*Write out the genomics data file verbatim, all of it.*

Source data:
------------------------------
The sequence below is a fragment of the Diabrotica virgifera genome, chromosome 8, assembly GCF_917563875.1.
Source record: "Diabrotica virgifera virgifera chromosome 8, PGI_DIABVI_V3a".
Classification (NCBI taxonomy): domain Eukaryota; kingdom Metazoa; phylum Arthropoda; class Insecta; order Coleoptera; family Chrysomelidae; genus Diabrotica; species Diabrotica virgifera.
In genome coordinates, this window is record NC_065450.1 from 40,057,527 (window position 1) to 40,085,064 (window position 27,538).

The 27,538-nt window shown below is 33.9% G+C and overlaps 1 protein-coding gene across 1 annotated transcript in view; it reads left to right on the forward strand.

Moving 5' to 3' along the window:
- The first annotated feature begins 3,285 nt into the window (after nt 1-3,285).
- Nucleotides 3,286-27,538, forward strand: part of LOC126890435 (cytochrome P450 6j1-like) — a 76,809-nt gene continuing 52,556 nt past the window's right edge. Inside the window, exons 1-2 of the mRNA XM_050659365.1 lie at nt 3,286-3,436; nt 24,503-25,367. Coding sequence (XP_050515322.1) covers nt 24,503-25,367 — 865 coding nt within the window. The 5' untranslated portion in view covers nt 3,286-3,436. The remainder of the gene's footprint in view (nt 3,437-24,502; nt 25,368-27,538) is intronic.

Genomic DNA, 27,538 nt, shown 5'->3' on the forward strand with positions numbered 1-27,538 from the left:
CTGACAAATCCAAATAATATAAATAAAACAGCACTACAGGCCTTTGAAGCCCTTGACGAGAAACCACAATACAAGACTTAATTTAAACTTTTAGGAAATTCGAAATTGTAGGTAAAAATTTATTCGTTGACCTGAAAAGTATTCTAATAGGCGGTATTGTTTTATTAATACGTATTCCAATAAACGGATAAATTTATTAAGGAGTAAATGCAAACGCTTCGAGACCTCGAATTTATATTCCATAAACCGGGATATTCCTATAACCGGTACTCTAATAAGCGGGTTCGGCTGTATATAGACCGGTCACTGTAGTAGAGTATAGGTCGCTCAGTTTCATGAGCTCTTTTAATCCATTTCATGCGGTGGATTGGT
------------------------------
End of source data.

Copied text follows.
The sequence below is a fragment of the Diabrotica virgifera genome, chromosome 8, assembly GCF_917563875.1.
Source record: "Diabrotica virgifera virgifera chromosome 8, PGI_DIABVI_V3a".
Classification (NCBI taxonomy): domain Eukaryota; kingdom Metazoa; phylum Arthropoda; class Insecta; order Coleoptera; family Chrysomelidae; genus Diabrotica; species Diabrotica virgifera.
In genome coordinates, this window is record NC_065450.1 from 40,057,527 (window position 1) to 40,085,064 (window position 27,538).

The 27,538-nt window shown below is 33.9% G+C and overlaps 1 protein-coding gene across 1 annotated transcript in view; it reads left to right on the forward strand.

Moving 5' to 3' along the window:
- The first annotated feature begins 3,285 nt into the window (after nt 1-3,285).
- Nucleotides 3,286-27,538, forward strand: part of LOC126890435 (cytochrome P450 6j1-like) — a 76,809-nt gene continuing 52,556 nt past the window's right edge. Inside the window, exons 1-2 of the mRNA XM_050659365.1 lie at nt 3,286-3,436; nt 24,503-25,367. Coding sequence (XP_050515322.1) covers nt 24,503-25,367 — 865 coding nt within the window. The 5' untranslated portion in view covers nt 3,286-3,436. The remainder of the gene's footprint in view (nt 3,437-24,502; nt 25,368-27,538) is intronic.

Genomic DNA, 27,538 nt, shown 5'->3' on the forward strand with positions numbered 1-27,538 from the left:
CTGACAAATCCAAATAATATAAATAAAACAGCACTACAGGCCTTTGAAGCCCTTGACGAGAAACCACAATACAAGACTTAATTTAAACTTTTAGGAAATTCGAAATTGTAGGTAAAAATTTATTCGTTGACCTGAAAAGTATTCTAATAGGCGGTATTGTTTTATTAATACGTATTCCAATAAACGGATAAATTTATTAAGGAGTAAATGCAAACGCTTCGAGACCTCGAATTTATATTCCATAAACCGGGATATTCCTATAACCGGTACTCTAATAAGCGGGTTCGGCTGTATATAGACCGGTCACTGTAGTAGAGTATAGGTCGCTCAGTTTCATGAGCTCTTTTAATCCATTTCATGCGGTGGATTGGT